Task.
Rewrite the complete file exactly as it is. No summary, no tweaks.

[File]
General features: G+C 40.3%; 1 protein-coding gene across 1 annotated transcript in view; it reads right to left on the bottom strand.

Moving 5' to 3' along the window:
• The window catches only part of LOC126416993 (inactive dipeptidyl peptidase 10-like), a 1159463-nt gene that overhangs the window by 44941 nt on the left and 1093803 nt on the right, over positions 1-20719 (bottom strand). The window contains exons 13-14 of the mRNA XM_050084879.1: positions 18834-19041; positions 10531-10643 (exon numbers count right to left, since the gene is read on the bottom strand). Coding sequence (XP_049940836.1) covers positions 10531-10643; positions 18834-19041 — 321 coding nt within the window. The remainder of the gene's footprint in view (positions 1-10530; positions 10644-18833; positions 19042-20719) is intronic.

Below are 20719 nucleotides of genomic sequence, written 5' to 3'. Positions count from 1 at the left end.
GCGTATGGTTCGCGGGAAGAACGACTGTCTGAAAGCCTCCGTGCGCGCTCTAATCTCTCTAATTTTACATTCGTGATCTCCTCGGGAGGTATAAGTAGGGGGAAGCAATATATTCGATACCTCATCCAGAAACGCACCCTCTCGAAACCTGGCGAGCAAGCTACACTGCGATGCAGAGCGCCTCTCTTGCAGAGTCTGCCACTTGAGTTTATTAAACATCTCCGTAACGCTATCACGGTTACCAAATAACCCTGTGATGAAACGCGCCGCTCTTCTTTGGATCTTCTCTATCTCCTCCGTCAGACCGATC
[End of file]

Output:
General features: G+C 40.3%; 1 protein-coding gene across 1 annotated transcript in view; it reads right to left on the bottom strand.

Moving 5' to 3' along the window:
• The window catches only part of LOC126416993 (inactive dipeptidyl peptidase 10-like), a 1159463-nt gene that overhangs the window by 44941 nt on the left and 1093803 nt on the right, over positions 1-20719 (bottom strand). The window contains exons 13-14 of the mRNA XM_050084879.1: positions 18834-19041; positions 10531-10643 (exon numbers count right to left, since the gene is read on the bottom strand). Coding sequence (XP_049940836.1) covers positions 10531-10643; positions 18834-19041 — 321 coding nt within the window. The remainder of the gene's footprint in view (positions 1-10530; positions 10644-18833; positions 19042-20719) is intronic.

Below are 20719 nucleotides of genomic sequence, written 5' to 3'. Positions count from 1 at the left end.
GCGTATGGTTCGCGGGAAGAACGACTGTCTGAAAGCCTCCGTGCGCGCTCTAATCTCTCTAATTTTACATTCGTGATCTCCTCGGGAGGTATAAGTAGGGGGAAGCAATATATTCGATACCTCATCCAGAAACGCACCCTCTCGAAACCTGGCGAGCAAGCTACACTGCGATGCAGAGCGCCTCTCTTGCAGAGTCTGCCACTTGAGTTTATTAAACATCTCCGTAACGCTATCACGGTTACCAAATAACCCTGTGATGAAACGCGCCGCTCTTCTTTGGATCTTCTCTATCTCCTCCGTCAGACCGATC